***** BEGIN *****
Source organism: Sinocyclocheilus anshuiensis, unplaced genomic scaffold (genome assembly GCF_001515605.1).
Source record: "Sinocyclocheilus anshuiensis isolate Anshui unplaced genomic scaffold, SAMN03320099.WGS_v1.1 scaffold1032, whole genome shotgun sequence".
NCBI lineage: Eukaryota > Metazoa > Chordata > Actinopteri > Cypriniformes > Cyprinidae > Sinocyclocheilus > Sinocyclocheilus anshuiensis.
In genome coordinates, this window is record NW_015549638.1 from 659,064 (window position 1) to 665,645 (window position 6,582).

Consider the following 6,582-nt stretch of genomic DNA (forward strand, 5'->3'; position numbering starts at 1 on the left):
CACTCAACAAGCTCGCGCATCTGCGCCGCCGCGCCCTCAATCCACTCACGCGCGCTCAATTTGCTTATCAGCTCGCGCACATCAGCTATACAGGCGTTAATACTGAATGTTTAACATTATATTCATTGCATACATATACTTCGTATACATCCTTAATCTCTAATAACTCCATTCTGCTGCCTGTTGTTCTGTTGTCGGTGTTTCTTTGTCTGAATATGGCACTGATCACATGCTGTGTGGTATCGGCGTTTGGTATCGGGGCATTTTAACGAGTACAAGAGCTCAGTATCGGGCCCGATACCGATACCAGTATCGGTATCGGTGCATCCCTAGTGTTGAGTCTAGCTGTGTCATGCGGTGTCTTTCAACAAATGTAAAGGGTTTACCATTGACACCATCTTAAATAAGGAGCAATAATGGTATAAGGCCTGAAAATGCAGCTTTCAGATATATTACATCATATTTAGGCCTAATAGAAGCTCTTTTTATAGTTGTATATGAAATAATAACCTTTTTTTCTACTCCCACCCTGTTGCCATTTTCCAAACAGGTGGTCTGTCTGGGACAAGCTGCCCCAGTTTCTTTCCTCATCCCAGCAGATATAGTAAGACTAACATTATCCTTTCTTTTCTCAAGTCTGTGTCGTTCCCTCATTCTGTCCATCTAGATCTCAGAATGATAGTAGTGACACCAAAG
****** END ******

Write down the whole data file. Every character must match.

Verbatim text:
Source organism: Sinocyclocheilus anshuiensis, unplaced genomic scaffold (genome assembly GCF_001515605.1).
Source record: "Sinocyclocheilus anshuiensis isolate Anshui unplaced genomic scaffold, SAMN03320099.WGS_v1.1 scaffold1032, whole genome shotgun sequence".
NCBI lineage: Eukaryota > Metazoa > Chordata > Actinopteri > Cypriniformes > Cyprinidae > Sinocyclocheilus > Sinocyclocheilus anshuiensis.
In genome coordinates, this window is record NW_015549638.1 from 659,064 (window position 1) to 665,645 (window position 6,582).

Consider the following 6,582-nt stretch of genomic DNA (forward strand, 5'->3'; position numbering starts at 1 on the left):
CACTCAACAAGCTCGCGCATCTGCGCCGCCGCGCCCTCAATCCACTCACGCGCGCTCAATTTGCTTATCAGCTCGCGCACATCAGCTATACAGGCGTTAATACTGAATGTTTAACATTATATTCATTGCATACATATACTTCGTATACATCCTTAATCTCTAATAACTCCATTCTGCTGCCTGTTGTTCTGTTGTCGGTGTTTCTTTGTCTGAATATGGCACTGATCACATGCTGTGTGGTATCGGCGTTTGGTATCGGGGCATTTTAACGAGTACAAGAGCTCAGTATCGGGCCCGATACCGATACCAGTATCGGTATCGGTGCATCCCTAGTGTTGAGTCTAGCTGTGTCATGCGGTGTCTTTCAACAAATGTAAAGGGTTTACCATTGACACCATCTTAAATAAGGAGCAATAATGGTATAAGGCCTGAAAATGCAGCTTTCAGATATATTACATCATATTTAGGCCTAATAGAAGCTCTTTTTATAGTTGTATATGAAATAATAACCTTTTTTTCTACTCCCACCCTGTTGCCATTTTCCAAACAGGTGGTCTGTCTGGGACAAGCTGCCCCAGTTTCTTTCCTCATCCCAGCAGATATAGTAAGACTAACATTATCCTTTCTTTTCTCAAGTCTGTGTCGTTCCCTCATTCTGTCCATCTAGATCTCAGAATGATAGTAGTGACACCAAAG